As an ENT specialist in Singapore, I find my job extremely rewarding as I get to treat people across all ages for their ear, nose and throat problems and help them get better. But if you ask me what’s the hardest part about my job, it’s probably breaking the painful news to patients that they have cancer. Most cancers can be treated if detected early, but the problem is that some cancers are difficult to detect with no signs in the early stages at all. Nose cancer is one of them.
Nose cancer: A common cancer in Singapore
Nasopharyngeal cancer, or nose cancer, is a cancer that occurs in the cells behind the nose (nasal cavity, above the back of the throat and sinuses. In Singapore, nose cancer is the 2nd and 3rd most common cancer among males aged 15 to 34 and 35 to 64 respectively. Despite its prevalence, nose cancer is often detected late because it grows at the nasopharynx, an area at the back of the nose that’s hidden at least without a scan.
Further, the symptoms of nose cancer are not obvious or easy to detect as they are non-specific. These symptoms include:
Many think that cancers come with pain. While that is not wrong, with many cancers, the pain only comes at the later stages. With nose cancer, early signs are painless and are usually brushed off and not detected. However, at a later stage, pain or numbness is usually present in the face, particularly in the upper cheek.
Nose and neck lumps
Lumps on the neck or in the nose are one of the most common symptoms of nose cancer. They appear in about 75% of cases. These lumps are typically painless. Neck lumps typically appear on the side of the neck, behind the ear and towards the shoulder.
Change in hearing
Some patients experience a change in hearing such as a sudden loss of hearing, ringing sound in the ear or a feeling of blockage. There can also be pain or pressure in only one ear.
Flu symptoms and nose bleeds
Symptoms of nose cancer include frequent nose bleeds, headaches, blood-stained sputum and symptoms similar to the common flu such as running mucus, a decreased sense of smell, persistent blonde nose and mucus draining into the back of the nose and throat.
If the above symptoms do not go away with time, it is highly advisable to see an ENT specialist.
Diagnosing nose cancer
Your doctor will assess if your symptoms point to cancer and require further tests. Usually, the tests I do include:
A nasendoscopy involves using a long, thin flexible tube and inserting it through the nose to look for abnormal growths at the back of the nose.
I use a biopsy to obtain suspicious lesions and examine them under the microscope to look for cancer cells. I might also remove a tissue sample in neck lumps for examination. This is done with local anaesthesia so there is no pain.
A blood test used to detect antibodies to the Epstein-Barr virus can sometimes be done to detect nose cancer.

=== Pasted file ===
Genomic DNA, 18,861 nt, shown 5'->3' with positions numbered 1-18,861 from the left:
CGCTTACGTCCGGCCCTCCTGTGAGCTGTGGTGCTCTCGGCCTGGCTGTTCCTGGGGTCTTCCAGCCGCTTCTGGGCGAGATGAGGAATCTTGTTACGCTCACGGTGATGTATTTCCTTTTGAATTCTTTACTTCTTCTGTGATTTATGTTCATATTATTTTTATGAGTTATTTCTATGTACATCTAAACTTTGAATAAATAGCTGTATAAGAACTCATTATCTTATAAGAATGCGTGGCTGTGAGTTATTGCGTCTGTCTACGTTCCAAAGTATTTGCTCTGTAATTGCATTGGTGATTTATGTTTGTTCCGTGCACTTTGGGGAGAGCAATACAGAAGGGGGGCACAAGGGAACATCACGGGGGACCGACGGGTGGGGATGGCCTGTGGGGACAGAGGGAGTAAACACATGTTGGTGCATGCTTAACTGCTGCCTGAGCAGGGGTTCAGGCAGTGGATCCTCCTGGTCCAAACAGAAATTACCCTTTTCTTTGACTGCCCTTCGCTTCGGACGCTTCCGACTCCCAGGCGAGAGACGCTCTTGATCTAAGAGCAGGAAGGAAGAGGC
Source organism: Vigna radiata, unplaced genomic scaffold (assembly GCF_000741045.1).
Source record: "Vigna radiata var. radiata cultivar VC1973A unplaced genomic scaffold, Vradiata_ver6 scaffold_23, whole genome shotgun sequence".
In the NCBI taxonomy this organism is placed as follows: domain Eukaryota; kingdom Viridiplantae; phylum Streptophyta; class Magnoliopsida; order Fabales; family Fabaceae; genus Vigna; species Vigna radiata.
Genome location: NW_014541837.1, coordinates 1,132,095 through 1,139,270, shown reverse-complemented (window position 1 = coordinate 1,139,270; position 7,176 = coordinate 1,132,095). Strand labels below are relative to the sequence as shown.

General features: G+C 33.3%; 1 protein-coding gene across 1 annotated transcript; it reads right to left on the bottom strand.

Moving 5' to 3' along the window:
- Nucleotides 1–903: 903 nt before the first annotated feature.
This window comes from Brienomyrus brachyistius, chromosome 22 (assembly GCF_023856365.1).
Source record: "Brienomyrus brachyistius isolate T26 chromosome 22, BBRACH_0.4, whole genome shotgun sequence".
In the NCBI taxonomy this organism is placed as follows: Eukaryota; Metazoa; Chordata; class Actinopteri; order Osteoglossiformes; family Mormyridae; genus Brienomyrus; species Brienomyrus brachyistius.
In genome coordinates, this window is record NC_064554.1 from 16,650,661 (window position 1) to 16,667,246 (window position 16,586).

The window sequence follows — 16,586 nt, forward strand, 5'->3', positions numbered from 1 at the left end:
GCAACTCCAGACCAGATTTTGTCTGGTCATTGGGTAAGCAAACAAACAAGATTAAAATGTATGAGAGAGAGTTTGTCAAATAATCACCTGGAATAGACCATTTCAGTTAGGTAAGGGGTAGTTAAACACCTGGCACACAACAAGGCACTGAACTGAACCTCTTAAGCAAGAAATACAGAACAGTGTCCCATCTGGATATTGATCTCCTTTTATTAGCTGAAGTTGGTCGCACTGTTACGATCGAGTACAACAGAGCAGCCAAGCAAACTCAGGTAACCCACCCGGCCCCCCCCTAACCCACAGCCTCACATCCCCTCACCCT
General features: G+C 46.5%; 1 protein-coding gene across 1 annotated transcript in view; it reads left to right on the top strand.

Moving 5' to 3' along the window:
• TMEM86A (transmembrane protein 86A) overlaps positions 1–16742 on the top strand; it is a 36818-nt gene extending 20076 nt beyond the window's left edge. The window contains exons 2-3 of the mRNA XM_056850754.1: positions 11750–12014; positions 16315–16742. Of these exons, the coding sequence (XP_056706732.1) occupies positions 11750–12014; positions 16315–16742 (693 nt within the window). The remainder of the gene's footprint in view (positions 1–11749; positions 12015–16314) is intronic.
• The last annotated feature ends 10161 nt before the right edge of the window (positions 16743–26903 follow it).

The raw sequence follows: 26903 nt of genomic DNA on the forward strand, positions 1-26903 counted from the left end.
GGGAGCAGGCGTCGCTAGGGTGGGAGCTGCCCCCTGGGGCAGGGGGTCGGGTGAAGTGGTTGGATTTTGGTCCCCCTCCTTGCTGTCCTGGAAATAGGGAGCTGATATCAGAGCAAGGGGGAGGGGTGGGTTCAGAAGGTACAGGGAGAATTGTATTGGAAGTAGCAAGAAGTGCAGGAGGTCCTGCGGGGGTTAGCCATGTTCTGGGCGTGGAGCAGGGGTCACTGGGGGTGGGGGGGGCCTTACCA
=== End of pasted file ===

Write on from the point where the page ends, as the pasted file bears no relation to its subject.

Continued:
If cancer is confirmed through these tests, more tests will be run to check if the cancer has spread to other parts of the body. These tests include X-rays, head and neck scans, bone scans and liver scans.
Awareness of nose cancer
The general statistics show that in Singapore, people tend to seek medical attention late or delay their referral to an ENT specialist. About one fifth of nose cancer diagnoses in Singapore are delayed for about seven months due to a lack of awareness about the disease. As a result, many nose cancers are diagnosed late at about stage 3.
This is very unfortunate, as the cure rate for nose cancer after treatment is 60 percent for stage 3 and below 50 percent for stage 4. With early detection and treatment however, the cure rate goes up to 90 percent.
With that said, it’s also important that people are aware of the risk factors for nose cancer. EBV infection, a very common virus that affects about 9 in 10 adults, is thought to trigger the development of nose cancer in some people. As for why, we do not fully understand yet. Nose cancer is also associated with a diet high in preserved food like cured meats, fermented soy beans and salted fish. These foods are laden with cancer-causing intros and salt.
Finally, genetics have a huge role to play in cancer. If an immediate family member has a history of nose cancer, you may be genetically predisposed to it.
Preventing nose cancer
While we don’t know exactly what causes nose cancer, avoiding risk factors may help with prevention.
- Avoid eating too much salted fish and preserved food
- Consume plenty of fruits, vegetables and antioxidants
- Avoid smoking
- Get screened if you have a family history of nose cancer
- Don’t ignore persistent symptoms like neck lumps, hearing loss in one ear and bloody phlegm
Remember, early detection will greatly improve your outcome and chance for a cure.
- Maghami, E., & Kraus, D. H. (2004). Cancer of the nasal cavity and paranasal sinuses. Expert review of anticancer therapy, 4(3), 411–424. https://doi.org/10.1586/14737184.108.40.2061
- Daele, J. J., Vander Poorten, V., Rombaux, P., & Hamoir, M. (2005). Cancer of the nasal vestibule, nasal cavity and paranasal sinuses. B-ENT, Suppl 1, 87–96.